I loved Christopher Pike’s books when I was a teen. They haven’t held up quite as well for me now that I’m an adult, but I can understand why Teen Me loved them: they almost always have shocking revelations and riveting banana pants moments.
The first half of this book was a straightforward murder...story. I can’t really call it a mystery, because everything was laid out for readers to see: Ann’s motive, her plan, who she decided to involve. All of it by page 32. The main question seemed to be “Did Ann survive her regrettably complicated plan or not?”
However, I trust Pike to always find a way to complicate things, and about halfway through the book he did just that. Bad things happened during Ann's plan. A character I hadn’t paid much attention to did something unexpected. Yes! Great fun up ahead!
Except not so much. Honestly, this book could have used more banana pantsery. Pike used up what little there was too quickly and put everything out in the open too fast. The ending was just...boring. And a little too silly to take seriously. I couldn’t help but laugh at all the kiss-related dialogue at the end. Paraphrasing: “You’re a bad kisser!” “No, you are!” “That was the best kiss I ever had. Really!” Oh, just stop it.
I almost missed the epilogue because the last couple pages were slightly stuck together. If anything, the epilogue actually made things worse, adding “depressing” to “mediocre” in the list of words I’d use to describe this book. I was not a fan of the implication that Sharon might have to pay her lawyer back with sexual favors, or settle for a lesser lawyer. I suppose the “it’s going to cost you” could have been referring to money, but there were a few lines earlier on that suggested otherwise. In general, I’m not surprised that the ending was changed for the made-for-TV movie (although Wikipedia’s description of the changed ending makes it sound like more of a mess than an improvement).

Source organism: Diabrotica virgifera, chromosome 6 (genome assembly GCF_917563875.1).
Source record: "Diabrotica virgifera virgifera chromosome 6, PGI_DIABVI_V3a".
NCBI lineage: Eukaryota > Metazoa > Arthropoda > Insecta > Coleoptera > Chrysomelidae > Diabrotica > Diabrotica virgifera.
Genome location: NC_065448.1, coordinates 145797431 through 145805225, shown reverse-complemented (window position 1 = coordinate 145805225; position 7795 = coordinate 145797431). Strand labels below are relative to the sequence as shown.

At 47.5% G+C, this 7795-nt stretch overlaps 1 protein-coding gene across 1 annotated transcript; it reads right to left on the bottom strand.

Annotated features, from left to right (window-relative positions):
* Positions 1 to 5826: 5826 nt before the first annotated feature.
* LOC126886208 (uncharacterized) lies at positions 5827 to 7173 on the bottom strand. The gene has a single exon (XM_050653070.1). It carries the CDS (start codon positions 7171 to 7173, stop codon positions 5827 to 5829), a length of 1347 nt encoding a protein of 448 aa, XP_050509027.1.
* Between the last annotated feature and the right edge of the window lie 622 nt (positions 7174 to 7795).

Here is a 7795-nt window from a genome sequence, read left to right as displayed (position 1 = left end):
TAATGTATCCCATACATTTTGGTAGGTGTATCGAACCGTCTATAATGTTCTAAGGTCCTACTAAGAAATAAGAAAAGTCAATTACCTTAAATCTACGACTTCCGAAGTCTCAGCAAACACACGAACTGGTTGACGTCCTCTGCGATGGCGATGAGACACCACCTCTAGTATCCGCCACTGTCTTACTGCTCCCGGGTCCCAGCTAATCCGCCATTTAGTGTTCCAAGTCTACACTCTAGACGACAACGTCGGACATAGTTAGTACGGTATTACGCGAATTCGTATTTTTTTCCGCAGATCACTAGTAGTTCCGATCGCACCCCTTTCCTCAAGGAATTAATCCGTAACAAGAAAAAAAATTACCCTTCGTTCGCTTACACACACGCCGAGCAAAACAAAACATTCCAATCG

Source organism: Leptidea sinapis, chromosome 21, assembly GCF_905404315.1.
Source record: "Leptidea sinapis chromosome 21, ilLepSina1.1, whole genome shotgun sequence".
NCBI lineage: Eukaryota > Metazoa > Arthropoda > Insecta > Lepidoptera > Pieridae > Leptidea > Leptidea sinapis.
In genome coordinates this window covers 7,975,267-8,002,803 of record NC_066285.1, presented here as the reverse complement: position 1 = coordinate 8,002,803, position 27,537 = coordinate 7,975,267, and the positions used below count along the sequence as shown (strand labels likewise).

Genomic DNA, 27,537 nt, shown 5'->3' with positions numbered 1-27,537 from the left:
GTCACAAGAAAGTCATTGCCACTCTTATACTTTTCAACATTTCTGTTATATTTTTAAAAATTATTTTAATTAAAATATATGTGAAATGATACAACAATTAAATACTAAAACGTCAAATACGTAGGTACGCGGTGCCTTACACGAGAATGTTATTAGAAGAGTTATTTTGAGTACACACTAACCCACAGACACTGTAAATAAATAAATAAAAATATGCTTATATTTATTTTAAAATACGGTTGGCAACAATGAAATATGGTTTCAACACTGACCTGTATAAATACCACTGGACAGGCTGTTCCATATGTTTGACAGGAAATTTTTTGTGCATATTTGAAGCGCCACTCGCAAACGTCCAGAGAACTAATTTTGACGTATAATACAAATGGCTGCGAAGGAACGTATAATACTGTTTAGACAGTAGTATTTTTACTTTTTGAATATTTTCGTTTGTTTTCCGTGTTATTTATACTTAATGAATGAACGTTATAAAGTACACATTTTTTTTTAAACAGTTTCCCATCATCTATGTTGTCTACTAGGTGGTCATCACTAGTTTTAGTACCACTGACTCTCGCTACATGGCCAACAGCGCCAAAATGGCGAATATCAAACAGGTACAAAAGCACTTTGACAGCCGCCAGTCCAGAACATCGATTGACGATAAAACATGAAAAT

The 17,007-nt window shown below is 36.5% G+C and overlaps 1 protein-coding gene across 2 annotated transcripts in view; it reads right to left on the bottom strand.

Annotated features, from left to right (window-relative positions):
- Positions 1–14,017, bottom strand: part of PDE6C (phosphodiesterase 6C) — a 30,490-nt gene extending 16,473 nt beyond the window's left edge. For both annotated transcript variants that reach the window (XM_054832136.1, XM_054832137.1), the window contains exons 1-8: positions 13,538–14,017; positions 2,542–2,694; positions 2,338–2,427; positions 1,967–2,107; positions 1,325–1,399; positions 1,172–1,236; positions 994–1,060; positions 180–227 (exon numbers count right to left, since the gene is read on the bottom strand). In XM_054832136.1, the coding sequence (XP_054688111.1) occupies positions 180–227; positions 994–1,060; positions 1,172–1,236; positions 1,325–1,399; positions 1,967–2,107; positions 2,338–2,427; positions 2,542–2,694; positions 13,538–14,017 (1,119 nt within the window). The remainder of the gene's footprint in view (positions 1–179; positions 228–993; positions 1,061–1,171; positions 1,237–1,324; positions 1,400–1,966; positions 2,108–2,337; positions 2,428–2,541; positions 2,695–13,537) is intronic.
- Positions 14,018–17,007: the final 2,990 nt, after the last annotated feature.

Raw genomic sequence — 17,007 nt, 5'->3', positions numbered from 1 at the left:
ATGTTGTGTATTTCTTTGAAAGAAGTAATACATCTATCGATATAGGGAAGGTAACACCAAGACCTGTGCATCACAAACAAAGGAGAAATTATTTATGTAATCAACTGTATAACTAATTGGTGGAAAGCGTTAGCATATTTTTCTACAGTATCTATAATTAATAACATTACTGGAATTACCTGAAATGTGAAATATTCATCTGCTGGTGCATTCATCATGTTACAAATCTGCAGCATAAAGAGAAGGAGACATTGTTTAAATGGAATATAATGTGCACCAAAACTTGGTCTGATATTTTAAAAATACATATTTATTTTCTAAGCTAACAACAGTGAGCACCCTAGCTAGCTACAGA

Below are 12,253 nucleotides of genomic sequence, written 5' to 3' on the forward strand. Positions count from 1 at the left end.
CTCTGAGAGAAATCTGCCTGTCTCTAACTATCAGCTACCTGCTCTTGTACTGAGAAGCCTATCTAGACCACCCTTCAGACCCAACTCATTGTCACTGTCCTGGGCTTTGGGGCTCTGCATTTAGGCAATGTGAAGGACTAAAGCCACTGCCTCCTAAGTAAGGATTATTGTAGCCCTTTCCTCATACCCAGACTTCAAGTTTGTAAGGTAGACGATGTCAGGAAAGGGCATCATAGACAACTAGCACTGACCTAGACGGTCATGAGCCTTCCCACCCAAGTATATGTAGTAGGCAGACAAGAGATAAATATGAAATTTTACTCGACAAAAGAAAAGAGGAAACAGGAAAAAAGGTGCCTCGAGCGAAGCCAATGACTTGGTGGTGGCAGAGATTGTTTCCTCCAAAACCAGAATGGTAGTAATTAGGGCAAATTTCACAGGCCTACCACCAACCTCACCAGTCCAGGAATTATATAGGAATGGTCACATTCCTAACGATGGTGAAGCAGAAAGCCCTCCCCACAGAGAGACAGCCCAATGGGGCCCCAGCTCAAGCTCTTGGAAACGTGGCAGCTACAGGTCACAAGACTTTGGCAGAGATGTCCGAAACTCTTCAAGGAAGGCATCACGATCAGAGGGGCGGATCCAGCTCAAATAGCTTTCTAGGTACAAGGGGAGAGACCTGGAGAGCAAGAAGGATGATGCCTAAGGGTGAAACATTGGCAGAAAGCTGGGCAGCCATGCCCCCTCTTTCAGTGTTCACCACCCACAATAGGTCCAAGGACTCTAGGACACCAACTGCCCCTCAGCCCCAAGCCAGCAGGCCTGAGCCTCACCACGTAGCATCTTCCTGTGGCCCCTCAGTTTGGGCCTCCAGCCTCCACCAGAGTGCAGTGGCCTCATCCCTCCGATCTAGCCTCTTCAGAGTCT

One more thing: I imagine the courtroom scenes would make actual lawyers and judges cringe. I’m pretty sure that real lawyers can’t get away with telling objecting lawyers to shut up (yes, he actually said that out loud, but the judge was so dazzled by the story he was laying out that he didn’t say anything).
(Original review posted on A Library Girl's Familiar Diversions.)
Meh. There was banana pantsery. But not enough, and what there was of it was thrown out into the open too soon, leaving nothing but a boring "will she figure it out in time?" ending.
ETA: Whoa, there are actually 2 more pages - the book ends on page 213, but I didn't see those at first. The epilogue does absolutely nothing to improve the book, and might actually have made it worse.
Unexpected character appearance! Someone is an excellent liar.
This moment is why Teen Me devoured Christopher Pike's books like candy.
This is speeding through the plot points I could predict much more quickly than I expected. I hope Pike has something really excellent up his sleeve. There have been no Ann's POV scenes since the accident/murder.